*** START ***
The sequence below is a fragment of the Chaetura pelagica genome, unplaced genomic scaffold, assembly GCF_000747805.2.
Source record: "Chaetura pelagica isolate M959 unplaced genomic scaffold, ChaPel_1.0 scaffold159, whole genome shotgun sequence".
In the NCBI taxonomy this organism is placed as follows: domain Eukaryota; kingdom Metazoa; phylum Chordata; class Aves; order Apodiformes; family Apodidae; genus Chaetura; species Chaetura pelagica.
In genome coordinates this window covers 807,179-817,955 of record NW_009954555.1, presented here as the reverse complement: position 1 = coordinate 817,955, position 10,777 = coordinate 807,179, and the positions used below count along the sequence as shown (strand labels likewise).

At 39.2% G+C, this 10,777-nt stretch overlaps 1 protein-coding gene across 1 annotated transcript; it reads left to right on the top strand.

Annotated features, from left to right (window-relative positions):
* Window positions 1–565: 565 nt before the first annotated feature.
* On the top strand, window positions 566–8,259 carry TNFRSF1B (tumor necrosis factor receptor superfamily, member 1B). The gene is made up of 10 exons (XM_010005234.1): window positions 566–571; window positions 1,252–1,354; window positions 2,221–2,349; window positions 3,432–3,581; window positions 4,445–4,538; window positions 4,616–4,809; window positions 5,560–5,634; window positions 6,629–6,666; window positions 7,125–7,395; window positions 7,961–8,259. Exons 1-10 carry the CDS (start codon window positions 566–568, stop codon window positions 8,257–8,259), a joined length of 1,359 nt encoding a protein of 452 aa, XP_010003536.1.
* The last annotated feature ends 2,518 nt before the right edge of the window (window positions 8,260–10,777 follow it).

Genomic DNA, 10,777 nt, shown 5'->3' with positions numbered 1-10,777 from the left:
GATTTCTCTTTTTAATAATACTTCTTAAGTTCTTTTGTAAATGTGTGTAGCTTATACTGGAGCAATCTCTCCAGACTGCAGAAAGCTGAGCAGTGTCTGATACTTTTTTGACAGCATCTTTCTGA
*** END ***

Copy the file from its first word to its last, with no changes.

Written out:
The sequence below is a fragment of the Chaetura pelagica genome, unplaced genomic scaffold, assembly GCF_000747805.2.
Source record: "Chaetura pelagica isolate M959 unplaced genomic scaffold, ChaPel_1.0 scaffold159, whole genome shotgun sequence".
In the NCBI taxonomy this organism is placed as follows: domain Eukaryota; kingdom Metazoa; phylum Chordata; class Aves; order Apodiformes; family Apodidae; genus Chaetura; species Chaetura pelagica.
In genome coordinates this window covers 807,179-817,955 of record NW_009954555.1, presented here as the reverse complement: position 1 = coordinate 817,955, position 10,777 = coordinate 807,179, and the positions used below count along the sequence as shown (strand labels likewise).

At 39.2% G+C, this 10,777-nt stretch overlaps 1 protein-coding gene across 1 annotated transcript; it reads left to right on the top strand.

Annotated features, from left to right (window-relative positions):
* Window positions 1–565: 565 nt before the first annotated feature.
* On the top strand, window positions 566–8,259 carry TNFRSF1B (tumor necrosis factor receptor superfamily, member 1B). The gene is made up of 10 exons (XM_010005234.1): window positions 566–571; window positions 1,252–1,354; window positions 2,221–2,349; window positions 3,432–3,581; window positions 4,445–4,538; window positions 4,616–4,809; window positions 5,560–5,634; window positions 6,629–6,666; window positions 7,125–7,395; window positions 7,961–8,259. Exons 1-10 carry the CDS (start codon window positions 566–568, stop codon window positions 8,257–8,259), a joined length of 1,359 nt encoding a protein of 452 aa, XP_010003536.1.
* The last annotated feature ends 2,518 nt before the right edge of the window (window positions 8,260–10,777 follow it).

Genomic DNA, 10,777 nt, shown 5'->3' with positions numbered 1-10,777 from the left:
GATTTCTCTTTTTAATAATACTTCTTAAGTTCTTTTGTAAATGTGTGTAGCTTATACTGGAGCAATCTCTCCAGACTGCAGAAAGCTGAGCAGTGTCTGATACTTTTTTGACAGCATCTTTCTGA